MTAA, Infinite Smile, Video Loop
Bryce Wolkowitz Gallery
601 West 26th Street, Suite 1240
January 19 – February 24, 2007
Opening: Thursday, January 18, 6:00PM – 8:00PM
Full release here
I will spend most of today anticipating Character Reference, an exhibition at Bryce Wolkowtiz that opens tonight. Already off to a good start in my books , the portrait show has a title that does not involve the word portrait or face puns. In particular, I am looking forward to seeing the work of MTAA in this show, as in the midst of a snark roll last year, I condemned a similarly themed piece at Artist Space and now wish to compare the two. To quote myself,
In an effort to close down SoHo for good as an art district, “Ten People Smiling”, a performance by Vlatka Horvat and Tim Etchells will be held at Artists Space. Yes, as the title suggests ten people will be smiling…for sixty minutes in a gallery space. I guess the term performance art was redefined as a boring party game when I wasn’t looking. The issue I have with work like this is that it poses as an intellectual investigation of social behaviour, when the methods employed to measure this behaviour most likely start and end with a video camera. Spending Friday night with the DSM IV manual looks to be just about as interesting, and undoubtedly more informative. Link to full post here.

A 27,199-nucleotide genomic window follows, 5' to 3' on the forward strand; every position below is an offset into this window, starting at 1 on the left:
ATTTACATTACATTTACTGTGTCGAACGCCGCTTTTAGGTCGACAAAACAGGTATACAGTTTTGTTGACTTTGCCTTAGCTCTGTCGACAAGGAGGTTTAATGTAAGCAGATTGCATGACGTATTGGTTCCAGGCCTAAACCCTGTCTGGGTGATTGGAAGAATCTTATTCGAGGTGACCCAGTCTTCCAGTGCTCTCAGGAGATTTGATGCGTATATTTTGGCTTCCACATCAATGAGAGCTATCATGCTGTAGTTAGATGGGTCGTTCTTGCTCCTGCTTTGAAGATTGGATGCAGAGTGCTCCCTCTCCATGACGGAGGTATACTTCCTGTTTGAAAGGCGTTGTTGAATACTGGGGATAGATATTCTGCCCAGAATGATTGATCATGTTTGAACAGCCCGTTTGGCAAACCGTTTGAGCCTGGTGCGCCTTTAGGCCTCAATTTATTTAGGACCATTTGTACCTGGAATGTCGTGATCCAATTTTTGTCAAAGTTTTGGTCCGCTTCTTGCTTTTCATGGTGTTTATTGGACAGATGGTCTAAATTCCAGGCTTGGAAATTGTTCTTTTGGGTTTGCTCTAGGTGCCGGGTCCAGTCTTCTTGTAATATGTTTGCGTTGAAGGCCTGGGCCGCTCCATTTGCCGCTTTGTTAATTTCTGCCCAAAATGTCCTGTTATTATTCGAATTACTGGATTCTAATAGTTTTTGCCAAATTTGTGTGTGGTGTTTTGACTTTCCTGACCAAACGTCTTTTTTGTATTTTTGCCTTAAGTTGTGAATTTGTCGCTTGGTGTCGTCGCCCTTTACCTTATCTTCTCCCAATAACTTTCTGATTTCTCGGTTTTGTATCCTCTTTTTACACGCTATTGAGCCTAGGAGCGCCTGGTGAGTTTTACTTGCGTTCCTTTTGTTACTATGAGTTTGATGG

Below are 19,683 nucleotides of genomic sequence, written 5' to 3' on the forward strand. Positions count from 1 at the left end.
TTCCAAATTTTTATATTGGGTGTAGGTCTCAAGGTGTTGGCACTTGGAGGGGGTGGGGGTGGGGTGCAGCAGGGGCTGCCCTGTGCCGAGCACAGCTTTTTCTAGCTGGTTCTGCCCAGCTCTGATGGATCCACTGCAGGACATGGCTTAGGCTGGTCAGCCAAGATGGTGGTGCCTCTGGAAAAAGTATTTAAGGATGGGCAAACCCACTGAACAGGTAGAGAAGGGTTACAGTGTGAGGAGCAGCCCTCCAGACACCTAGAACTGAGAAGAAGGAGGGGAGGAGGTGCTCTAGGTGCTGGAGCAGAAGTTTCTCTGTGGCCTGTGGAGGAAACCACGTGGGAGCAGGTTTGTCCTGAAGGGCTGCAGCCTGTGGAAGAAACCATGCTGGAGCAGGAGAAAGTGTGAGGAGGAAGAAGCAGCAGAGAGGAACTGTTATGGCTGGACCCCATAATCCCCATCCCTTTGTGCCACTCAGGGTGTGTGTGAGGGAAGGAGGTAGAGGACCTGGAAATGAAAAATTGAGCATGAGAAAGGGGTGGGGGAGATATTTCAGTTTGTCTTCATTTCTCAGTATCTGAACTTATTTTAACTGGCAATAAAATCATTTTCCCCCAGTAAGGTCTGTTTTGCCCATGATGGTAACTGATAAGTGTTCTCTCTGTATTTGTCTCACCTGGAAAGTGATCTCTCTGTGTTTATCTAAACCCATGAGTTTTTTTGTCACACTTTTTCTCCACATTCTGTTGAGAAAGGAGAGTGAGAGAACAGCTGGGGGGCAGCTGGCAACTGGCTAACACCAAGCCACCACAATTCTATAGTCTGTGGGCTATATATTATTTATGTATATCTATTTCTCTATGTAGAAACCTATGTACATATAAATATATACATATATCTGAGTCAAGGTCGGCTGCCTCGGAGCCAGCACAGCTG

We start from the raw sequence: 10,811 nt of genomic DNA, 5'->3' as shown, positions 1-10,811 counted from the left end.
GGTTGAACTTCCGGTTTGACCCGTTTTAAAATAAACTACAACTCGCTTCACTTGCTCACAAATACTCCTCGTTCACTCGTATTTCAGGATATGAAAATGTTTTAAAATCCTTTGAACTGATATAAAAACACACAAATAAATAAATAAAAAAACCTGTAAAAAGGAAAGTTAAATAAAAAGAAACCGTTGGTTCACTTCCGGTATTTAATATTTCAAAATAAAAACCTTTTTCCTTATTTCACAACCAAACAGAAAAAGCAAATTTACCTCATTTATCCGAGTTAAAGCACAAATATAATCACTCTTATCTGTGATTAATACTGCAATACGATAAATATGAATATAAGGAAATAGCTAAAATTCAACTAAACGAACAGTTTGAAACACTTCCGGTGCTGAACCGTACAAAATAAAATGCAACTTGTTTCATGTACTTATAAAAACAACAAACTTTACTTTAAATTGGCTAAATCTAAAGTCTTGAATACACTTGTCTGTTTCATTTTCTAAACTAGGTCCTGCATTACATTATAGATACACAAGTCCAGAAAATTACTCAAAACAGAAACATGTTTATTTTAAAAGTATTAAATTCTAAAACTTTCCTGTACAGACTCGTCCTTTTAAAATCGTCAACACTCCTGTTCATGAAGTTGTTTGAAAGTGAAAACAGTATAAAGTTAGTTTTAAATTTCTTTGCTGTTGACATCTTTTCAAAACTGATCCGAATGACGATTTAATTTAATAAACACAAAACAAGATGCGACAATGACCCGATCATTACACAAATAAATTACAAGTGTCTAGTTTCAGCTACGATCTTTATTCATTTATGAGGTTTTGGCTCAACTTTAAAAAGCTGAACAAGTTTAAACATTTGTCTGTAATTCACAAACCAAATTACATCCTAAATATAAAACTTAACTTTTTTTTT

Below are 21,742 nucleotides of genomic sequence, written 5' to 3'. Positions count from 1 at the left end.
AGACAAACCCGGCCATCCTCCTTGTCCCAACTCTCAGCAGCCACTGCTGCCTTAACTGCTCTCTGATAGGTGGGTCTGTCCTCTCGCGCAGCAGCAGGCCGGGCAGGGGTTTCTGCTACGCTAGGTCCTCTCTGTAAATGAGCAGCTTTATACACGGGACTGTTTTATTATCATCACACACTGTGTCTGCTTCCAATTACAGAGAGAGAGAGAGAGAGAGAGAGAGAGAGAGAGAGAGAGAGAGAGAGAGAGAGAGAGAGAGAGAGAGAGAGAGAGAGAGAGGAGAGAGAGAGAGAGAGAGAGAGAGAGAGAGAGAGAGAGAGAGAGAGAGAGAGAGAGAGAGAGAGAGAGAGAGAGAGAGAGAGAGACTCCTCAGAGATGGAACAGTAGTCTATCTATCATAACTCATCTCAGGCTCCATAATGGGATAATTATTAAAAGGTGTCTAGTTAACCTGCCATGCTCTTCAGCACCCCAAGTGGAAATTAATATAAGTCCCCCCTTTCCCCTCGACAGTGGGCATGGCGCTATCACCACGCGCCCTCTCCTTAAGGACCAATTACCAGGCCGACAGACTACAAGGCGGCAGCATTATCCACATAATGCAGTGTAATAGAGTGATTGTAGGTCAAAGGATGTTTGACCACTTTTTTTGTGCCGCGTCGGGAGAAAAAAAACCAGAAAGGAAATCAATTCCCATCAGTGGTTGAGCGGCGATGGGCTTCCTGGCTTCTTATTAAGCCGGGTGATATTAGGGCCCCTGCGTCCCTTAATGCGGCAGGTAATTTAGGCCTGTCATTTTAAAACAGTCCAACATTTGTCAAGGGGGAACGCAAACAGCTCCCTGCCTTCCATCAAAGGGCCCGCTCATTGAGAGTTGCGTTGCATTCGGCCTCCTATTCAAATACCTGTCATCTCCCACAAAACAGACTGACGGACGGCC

About ten minutes after publishing this piece, t.whid of MTAA sent me a link to Infinite Smile, which I loved, but momentarily sent me into a mine field of self doubt. Had I been unfair? If not, is this piece actually better? Do I merely privilege the video loop?
No, yes, and well, maybe.
To be honest, the investigation of the happy/agonized smile always sounds like a trite premise to me, but MTAA successfully makes the idea compelling. Formalism certainly goes a long way in helping the group achieve this, as their video looks great. In fact, it turns what could be a simple gesture into something that is at once elegant and whimsical.